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  #6  
Old 07-17-2014, 08:22 PM
gman20001969 gman20001969 is offline
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Location: Atlanta, Georgia
 
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Mein Auto: 1997 528i
The trouble was with a blown headgasket. That's what caused the code to go off. I finally had the engine rebuilt. I had trouble with the all O2 sensors since they were clogged with coolant. After flushing them repeatedly, I finally replaced them.
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Old 07-17-2014, 09:28 PM
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bluebee bluebee is offline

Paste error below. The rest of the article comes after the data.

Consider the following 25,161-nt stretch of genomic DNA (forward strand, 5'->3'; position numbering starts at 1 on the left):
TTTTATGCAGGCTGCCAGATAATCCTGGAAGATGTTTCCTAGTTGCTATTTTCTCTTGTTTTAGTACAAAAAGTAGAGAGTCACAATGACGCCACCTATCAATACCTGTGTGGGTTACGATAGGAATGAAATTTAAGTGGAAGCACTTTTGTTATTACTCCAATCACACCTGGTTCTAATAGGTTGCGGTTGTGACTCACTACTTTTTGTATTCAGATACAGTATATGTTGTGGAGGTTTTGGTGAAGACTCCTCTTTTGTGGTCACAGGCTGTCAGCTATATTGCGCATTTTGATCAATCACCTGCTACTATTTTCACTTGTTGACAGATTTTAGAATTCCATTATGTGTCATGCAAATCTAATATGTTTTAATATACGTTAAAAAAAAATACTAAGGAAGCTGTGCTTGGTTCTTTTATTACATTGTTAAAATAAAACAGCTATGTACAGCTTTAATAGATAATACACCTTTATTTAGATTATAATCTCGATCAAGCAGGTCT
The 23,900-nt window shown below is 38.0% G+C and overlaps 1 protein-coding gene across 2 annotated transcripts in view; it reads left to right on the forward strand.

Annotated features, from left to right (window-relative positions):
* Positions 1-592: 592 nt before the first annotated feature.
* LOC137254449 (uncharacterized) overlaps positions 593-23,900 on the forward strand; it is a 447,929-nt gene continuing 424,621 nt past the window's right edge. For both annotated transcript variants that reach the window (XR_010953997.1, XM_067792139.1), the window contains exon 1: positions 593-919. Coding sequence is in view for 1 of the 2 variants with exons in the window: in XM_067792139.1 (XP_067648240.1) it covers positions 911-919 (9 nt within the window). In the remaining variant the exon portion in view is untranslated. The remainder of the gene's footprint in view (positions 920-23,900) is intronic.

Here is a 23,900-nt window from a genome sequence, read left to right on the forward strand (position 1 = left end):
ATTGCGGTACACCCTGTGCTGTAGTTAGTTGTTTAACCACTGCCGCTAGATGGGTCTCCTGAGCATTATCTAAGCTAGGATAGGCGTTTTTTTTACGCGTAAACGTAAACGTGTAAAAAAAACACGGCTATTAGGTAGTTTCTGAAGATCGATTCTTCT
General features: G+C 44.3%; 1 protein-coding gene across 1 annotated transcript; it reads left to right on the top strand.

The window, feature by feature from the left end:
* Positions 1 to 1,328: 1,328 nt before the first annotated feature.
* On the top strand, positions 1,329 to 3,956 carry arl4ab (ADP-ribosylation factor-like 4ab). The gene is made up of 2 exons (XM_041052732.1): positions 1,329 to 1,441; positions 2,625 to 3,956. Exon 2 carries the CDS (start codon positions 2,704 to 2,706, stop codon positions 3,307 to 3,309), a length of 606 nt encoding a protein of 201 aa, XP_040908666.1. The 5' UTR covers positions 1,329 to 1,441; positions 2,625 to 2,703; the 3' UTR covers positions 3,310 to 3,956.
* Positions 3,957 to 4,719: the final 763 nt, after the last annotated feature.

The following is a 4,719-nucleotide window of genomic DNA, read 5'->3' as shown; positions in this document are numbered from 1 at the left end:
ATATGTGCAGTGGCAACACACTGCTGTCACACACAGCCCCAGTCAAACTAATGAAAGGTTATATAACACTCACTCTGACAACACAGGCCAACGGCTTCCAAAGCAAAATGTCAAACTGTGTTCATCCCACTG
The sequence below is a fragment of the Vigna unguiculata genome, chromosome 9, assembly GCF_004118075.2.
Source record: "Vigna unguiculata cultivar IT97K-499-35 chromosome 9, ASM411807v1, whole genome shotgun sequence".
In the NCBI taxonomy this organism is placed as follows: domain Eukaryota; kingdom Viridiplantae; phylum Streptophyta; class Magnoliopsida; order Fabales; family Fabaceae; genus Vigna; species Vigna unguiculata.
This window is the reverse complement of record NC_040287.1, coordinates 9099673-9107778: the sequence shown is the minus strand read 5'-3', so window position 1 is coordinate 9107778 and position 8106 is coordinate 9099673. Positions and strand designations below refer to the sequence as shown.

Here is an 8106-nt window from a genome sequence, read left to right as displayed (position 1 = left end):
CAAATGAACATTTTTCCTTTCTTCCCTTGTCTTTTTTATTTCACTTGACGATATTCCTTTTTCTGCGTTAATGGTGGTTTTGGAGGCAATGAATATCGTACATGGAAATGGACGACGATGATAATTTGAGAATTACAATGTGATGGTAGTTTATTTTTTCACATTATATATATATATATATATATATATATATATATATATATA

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Mein Auto: 02 BMW 525i M54 auto 130K
Quote:
Originally Posted by gman20001969 View Post
The trouble was with a blown headgasket. That's what caused the code to go off. I finally had the engine rebuilt. I had trouble with the all O2 sensors since they were clogged with coolant. After flushing them repeatedly, I finally replaced them.
Thanks for updating the thread.
Probably the car was overheated.

How did you finally conclude that the headgasket needed to be replaced?

Did the compression test show lousy numbers?
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Your job, in return, is to read the suggested threads, where the best people will always add value to those threads, either by pictures or by descriptions, so the next person with the same problem stands on your shoulders.
See also: E39 Bestlinks & How to easily find what you need